From old-timers to tourists, everyone has seen it around town.
A circular icon with “Bend” written in the center. From shirts to trucks, to Christmas ornaments. It’s a classic branding logo.
But little did I know, it’s not a logo – it’s an emblem. Straight out of the dreams of one man.
An early pioneer in Central Oregon founded a thing called The Bend Emblem Club.
“Which was a group that was formed around 1912 by a man who had come to town by the name of William Chaney,” says Kelly Cannon-Miller of the Deschutes Historical Museum.
“He was flush with money that he had made in the oil industry and he saw Bend as his next business venture. He wanted to form this club that was equal parts Chamber of Commerce – commercial club type organization, but also had a healthy fraternal side to it where it was a brotherhood of businessmen, of the time, to create a great thing, in this little tiny spot of Bend, where the train had just arrived.”
Chaney and his compatriots had seen what the arrival of the train had done for other areas and knew that when it finally made its way, life would never be the same.
“Once the train came in 1911, it was kind of game on for Bend history,” she said. “There were all these resources here, but you know, resources are only good if you can get them to market in the way our economy works.”
“So, the move came, and they started building on the river and all things were possible. Including agriculture. You could come, and you could homestead, and you’d be able to turn the desert into a blooming Garden of Eden, and the train would take your products off-market.”
The men looked at what happened up in rival Washington state when the train arrived and decided that they wouldn’t rest, until they had accomplished the same. Vowing to wear the emblem every day until they crossed the finish line.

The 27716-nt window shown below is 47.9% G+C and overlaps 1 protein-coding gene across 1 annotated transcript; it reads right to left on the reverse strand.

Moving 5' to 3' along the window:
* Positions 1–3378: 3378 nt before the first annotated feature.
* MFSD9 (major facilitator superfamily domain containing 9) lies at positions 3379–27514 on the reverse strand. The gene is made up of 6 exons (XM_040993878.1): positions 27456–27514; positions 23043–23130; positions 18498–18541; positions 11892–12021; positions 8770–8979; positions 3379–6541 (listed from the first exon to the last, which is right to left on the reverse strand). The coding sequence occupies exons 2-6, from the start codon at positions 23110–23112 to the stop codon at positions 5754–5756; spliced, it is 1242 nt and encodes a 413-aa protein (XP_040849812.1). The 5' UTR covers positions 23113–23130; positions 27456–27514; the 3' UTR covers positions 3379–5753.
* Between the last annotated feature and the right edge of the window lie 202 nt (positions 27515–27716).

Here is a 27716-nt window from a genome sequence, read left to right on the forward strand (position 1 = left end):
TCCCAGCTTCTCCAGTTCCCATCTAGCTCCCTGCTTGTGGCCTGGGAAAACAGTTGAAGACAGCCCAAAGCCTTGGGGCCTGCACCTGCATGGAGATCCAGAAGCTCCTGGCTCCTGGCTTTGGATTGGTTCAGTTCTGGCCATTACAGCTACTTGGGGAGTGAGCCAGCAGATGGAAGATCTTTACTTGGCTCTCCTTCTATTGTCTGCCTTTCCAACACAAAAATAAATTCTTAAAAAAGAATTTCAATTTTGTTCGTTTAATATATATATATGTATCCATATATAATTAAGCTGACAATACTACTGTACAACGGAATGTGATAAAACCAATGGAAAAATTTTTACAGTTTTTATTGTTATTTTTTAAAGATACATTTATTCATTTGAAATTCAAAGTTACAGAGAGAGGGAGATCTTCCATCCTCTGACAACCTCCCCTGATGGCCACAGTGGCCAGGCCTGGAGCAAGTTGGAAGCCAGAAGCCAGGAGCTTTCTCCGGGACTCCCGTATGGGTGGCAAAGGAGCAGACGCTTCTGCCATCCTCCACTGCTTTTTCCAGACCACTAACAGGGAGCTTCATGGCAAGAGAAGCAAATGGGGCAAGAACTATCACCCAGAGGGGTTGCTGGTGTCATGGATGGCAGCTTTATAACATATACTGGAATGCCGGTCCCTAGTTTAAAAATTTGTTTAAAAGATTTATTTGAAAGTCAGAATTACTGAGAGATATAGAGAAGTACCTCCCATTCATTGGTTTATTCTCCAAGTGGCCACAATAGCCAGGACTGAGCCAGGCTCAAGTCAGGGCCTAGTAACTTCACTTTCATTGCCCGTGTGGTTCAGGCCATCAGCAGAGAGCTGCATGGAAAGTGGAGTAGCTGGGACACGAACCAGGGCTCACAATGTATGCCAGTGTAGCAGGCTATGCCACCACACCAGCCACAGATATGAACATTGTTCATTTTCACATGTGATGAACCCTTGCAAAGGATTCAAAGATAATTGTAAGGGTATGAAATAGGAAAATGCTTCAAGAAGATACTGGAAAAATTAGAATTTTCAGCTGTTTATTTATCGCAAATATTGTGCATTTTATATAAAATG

“They came up with the number 100,000 for population, and they were basing that on what happened when the railroad came to Spokane about 10 years earlier. The railroad had gotten to Spokane WA and their population exploded to 104,000 in a really short time period.”
“So doing the math on the number of years it took Spokane to reach that they thought, “OK we will hit a population of 100,000 people in bend by 1937.”
And they were only off by a little over 80 years. As Bend only recently reached that number in 2019.
But you can’t say they didn’t have fun trying.
“They would get these groups of businesspeople from Seattle and Portland, load them up on the train and bring them down into Bend and take them on tours. They would start by staging a train robbery, where they take all of their stuff on the way down, and then give them back their wallets when they got here.”
“But their biggest exploit was a trip. They tried to convince the businesspeople that Lava Butte was erupting. They had sent one of their members up on top of Lava Butte and strapped explosives and bags of flour, to try and create this big plume and freak them out that Lava Butte was erupting. It didn’t go quite how they planned.”
Sadly, that event was a bit indicative of the club’s relationship with Lady Luck, and after just a handful of years of trying to put Bend on the map, The Bend Emblem Club faded into the sepia tones of time.
“Bill Chaney invested all of that money, wholeheartedly, into The Emblem Club. He bought Drake lodge. That was their clubhouse, for lack of a better word. He paid for stationary. He paid for booklets to be printed and sent out all across the country, encouraging people to come here.”
“He paid for the train extravaganzas, all of that stuff, and within only about five or six years, his fortune was gone and the emblem club folded and he had to go back to work in the oil industry.”
And ultimately Bill Chaney left the emblem to the people…with one request.
“In his rules for the group, he did specifically say that it should be always in a royal blue and gold lettering. So those are the traditional colors for the emblem. But you’re free to print it and use it, because it is public domain. “
Ah, but before you go out and start using it on bulk mailers, there’s one thing you ought to know.
“There is a copyrighted version if it’s a lowercase N that is copyrighted by the city of Bend.”
So just in case, be sure to use upper case.